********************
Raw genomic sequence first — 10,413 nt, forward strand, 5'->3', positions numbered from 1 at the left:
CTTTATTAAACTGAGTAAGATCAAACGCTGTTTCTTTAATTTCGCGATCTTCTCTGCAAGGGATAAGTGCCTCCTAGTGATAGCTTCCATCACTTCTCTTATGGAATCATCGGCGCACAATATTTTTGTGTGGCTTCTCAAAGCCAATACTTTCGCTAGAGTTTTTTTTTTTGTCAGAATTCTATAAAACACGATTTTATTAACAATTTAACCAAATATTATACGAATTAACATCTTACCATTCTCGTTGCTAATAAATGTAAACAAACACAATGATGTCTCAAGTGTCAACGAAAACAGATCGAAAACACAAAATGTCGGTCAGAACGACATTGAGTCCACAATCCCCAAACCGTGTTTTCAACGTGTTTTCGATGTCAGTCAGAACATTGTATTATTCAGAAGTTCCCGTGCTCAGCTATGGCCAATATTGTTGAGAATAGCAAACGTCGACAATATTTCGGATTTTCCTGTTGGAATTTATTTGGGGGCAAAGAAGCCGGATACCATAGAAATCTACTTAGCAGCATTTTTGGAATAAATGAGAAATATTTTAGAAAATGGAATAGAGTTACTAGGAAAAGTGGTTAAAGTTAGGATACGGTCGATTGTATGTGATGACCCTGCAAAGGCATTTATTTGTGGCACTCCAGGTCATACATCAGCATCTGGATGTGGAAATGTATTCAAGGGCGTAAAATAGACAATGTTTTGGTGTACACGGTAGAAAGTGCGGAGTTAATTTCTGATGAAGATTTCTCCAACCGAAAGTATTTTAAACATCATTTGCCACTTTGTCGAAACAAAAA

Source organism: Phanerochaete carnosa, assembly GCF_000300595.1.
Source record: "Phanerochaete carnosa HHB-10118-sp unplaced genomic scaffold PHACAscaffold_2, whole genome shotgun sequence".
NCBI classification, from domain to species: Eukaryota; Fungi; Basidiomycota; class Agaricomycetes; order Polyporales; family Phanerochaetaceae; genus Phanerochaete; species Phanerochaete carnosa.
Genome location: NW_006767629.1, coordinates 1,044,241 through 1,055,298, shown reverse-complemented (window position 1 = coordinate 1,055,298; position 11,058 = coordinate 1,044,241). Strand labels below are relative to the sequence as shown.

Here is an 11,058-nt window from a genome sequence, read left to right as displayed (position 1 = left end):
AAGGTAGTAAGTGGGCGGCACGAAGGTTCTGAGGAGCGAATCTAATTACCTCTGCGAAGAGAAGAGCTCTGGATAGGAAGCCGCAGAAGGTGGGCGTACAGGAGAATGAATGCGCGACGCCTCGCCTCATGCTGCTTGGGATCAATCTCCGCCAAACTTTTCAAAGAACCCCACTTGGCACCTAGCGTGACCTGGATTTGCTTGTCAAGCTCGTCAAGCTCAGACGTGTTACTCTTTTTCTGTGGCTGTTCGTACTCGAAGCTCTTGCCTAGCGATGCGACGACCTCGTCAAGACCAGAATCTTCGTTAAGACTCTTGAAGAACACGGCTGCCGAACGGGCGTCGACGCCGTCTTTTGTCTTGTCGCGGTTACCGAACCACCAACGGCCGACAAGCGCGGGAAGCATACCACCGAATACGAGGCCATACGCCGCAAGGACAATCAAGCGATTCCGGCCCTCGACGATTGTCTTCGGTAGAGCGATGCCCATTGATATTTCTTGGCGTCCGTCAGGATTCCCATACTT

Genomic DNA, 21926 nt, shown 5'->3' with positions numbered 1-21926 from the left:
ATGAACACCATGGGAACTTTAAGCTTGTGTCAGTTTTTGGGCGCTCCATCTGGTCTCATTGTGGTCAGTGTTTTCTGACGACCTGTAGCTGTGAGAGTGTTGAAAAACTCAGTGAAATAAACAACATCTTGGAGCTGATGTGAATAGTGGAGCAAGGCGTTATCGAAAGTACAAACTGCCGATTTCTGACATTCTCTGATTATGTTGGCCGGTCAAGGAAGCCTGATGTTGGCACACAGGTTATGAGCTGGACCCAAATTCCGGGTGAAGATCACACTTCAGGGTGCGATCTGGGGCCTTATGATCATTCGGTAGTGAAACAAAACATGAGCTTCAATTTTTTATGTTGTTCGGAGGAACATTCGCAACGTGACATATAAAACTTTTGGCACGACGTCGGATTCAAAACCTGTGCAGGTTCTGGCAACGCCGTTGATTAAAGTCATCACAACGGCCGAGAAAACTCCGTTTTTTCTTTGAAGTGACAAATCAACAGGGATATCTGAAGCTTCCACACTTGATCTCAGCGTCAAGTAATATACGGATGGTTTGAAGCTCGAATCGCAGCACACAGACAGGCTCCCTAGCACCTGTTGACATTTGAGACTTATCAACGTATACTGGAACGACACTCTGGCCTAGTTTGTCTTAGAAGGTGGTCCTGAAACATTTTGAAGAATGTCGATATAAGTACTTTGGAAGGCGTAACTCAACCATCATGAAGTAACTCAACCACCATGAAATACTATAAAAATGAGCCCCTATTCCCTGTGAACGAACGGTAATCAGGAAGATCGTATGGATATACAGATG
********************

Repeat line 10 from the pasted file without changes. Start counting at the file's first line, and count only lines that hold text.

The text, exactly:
ATGAACACCATGGGAACTTTAAGCTTGTGTCAGTTTTTGGGCGCTCCATCTGGTCTCATTGTGGTCAGTGTTTTCTGACGACCTGTAGCTGTGAGAGTGTTGAAAAACTCAGTGAAATAAACAACATCTTGGAGCTGATGTGAATAGTGGAGCAAGGCGTTATCGAAAGTACAAACTGCCGATTTCTGACATTCTCTGATTATGTTGGCCGGTCAAGGAAGCCTGATGTTGGCACACAGGTTATGAGCTGGACCCAAATTCCGGGTGAAGATCACACTTCAGGGTGCGATCTGGGGCCTTATGATCATTCGGTAGTGAAACAAAACATGAGCTTCAATTTTTTATGTTGTTCGGAGGAACATTCGCAACGTGACATATAAAACTTTTGGCACGACGTCGGATTCAAAACCTGTGCAGGTTCTGGCAACGCCGTTGATTAAAGTCATCACAACGGCCGAGAAAACTCCGTTTTTTCTTTGAAGTGACAAATCAACAGGGATATCTGAAGCTTCCACACTTGATCTCAGCGTCAAGTAATATACGGATGGTTTGAAGCTCGAATCGCAGCACACAGACAGGCTCCCTAGCACCTGTTGACATTTGAGACTTATCAACGTATACTGGAACGACACTCTGGCCTAGTTTGTCTTAGAAGGTGGTCCTGAAACATTTTGAAGAATGTCGATATAAGTACTTTGGAAGGCGTAACTCAACCATCATGAAGTAACTCAACCACCATGAAATACTATAAAAATGAGCCCCTATTCCCTGTGAACGAACGGTAATCAGGAAGATCGTATGGATATACAGATG